The verb be has a complex history, being a hodgepodge porridge of three entirely different original verbs, with some forms of one lost to suppletion by forms of another. Another familiar verb with suppletive forms is go and went, where the past of wend replaced that of go.
Back to be.
The singular am had two competing plurals, one of which earon, aron was cognate to Old Norse eru, and the other was sind as in German. The German-looking form was replaced by more regular-looking inflections of be itself like ben and even best and beth. The are forms like aron, aren, arn, are survived only in the north, but gradually spread south. For a time at the birth of what we today call Modern English, both competing forms were found.
All this and much more is explained in the OED’s etymology entry for be (verb), an extremely small excerpt of which I enclose below.
An irregular and defective verb, the full conjugation of which in modern Eng. is effected by a
union of the surviving inflexions of three originally distinct and independent verbs, viz.
- the original Aryan
substantive verb with stem es-, Skr. as-, ’s-, Gr. ’εσ-, L. es-, ’s-, OTeut.
- the verb with stem wes-, Skr. vas- to remain, OTeut. wes-, Gothic
wis-an to remain, stay, continue to be, OS., OE., OHG. wesan, OFris. wes-a, ONor. ver-a;
- the stem beu- Skr. bhū-, bhaw-, Gr. φυ-, L. fu-, OTeut. *beu-, beo-, OE.
béo-n to become, come to be.
Of the stem es-, OE. (like the oldest extant Teutonic) possessed only the
present tenses, Indicative and Subjunctive (orig. Optative), all the other parts being supplied from the stem
wes-, pa. t. was, which, though still a distinct and complete vb. in Gothic, was in OE. only supplemental
to es-, the two constituting the substantive verb am-was. Béon, be, was still in OE. a distinct verb
(having all the present, but no past tenses) meaning to ‘become, come to be’, and thus often serving as a future tense
to am-was. By the beginning of the 13th c., the Infinitive and Participle, Imperative, and pres. Subjunctive of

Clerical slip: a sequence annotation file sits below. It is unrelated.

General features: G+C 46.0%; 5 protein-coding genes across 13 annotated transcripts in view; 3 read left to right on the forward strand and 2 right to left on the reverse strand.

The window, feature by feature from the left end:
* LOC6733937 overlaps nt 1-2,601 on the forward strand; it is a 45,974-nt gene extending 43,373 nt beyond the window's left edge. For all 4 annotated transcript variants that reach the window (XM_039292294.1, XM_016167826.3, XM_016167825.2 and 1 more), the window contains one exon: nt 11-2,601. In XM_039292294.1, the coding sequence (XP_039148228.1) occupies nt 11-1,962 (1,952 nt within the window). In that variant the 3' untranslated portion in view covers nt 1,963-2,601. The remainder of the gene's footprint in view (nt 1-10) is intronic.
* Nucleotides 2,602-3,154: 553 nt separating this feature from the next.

am-was, became successively obsolete, the corresponding parts of be taking their place, so that the whole
verb am-was-be is now commonly called from its infinitive, ‘the verb to be,’ although be is no part
of the substantive verb originally, but only a later accretion replacing original parts now lost.
In OE. the present
Indic. of am had two forms of the plural, (1) sind, sindon (= Goth. and Ger. sind, L.
sunt, Skr. sánti) and earon, aron (= ONor. eru), the latter confined to the Anglian
dialects, where it was used side by side with sind, -un. Of these, sind, -on ceased to be
used before 1250, its place being taken in southern Eng. by the corresponding inflexions of be. We, ye, they
beth, ben, be, were the standard forms in southern and midl. Eng. for centuries; and even in the
sing., be, beest, beth began to encroach on am, art, is, and are now the
regular forms in southern dialect speech. Meanwhile aron, aren, arn, are, survived in the
north, and gradually spread south, till early in 16th c. are made its appearance in standard Eng., where it was
regularly used by Tindale. Be continued in concurrent use till the end of the century (see Shakspere, and Bible
of 1611), and still occurs as a poetic archaism, as well as in certain traditional expressions and familiar quotations
of 16th c. origin, as ‘the powers that be.’ But the regular modern Eng. plural is are, which now tends to oust
be even from the subjunctive. Southern and eastern dialect speech retains be both in singular and plural,
as ‘I be a going,’ ‘we be ready.’
Perhaps you were thinking we borrowed are from Old Norse, but in fact, it was only a cognate. On the other hand, just possibly the Nordic invasions and settlements may perhaps have influenced the continued use of the are forms.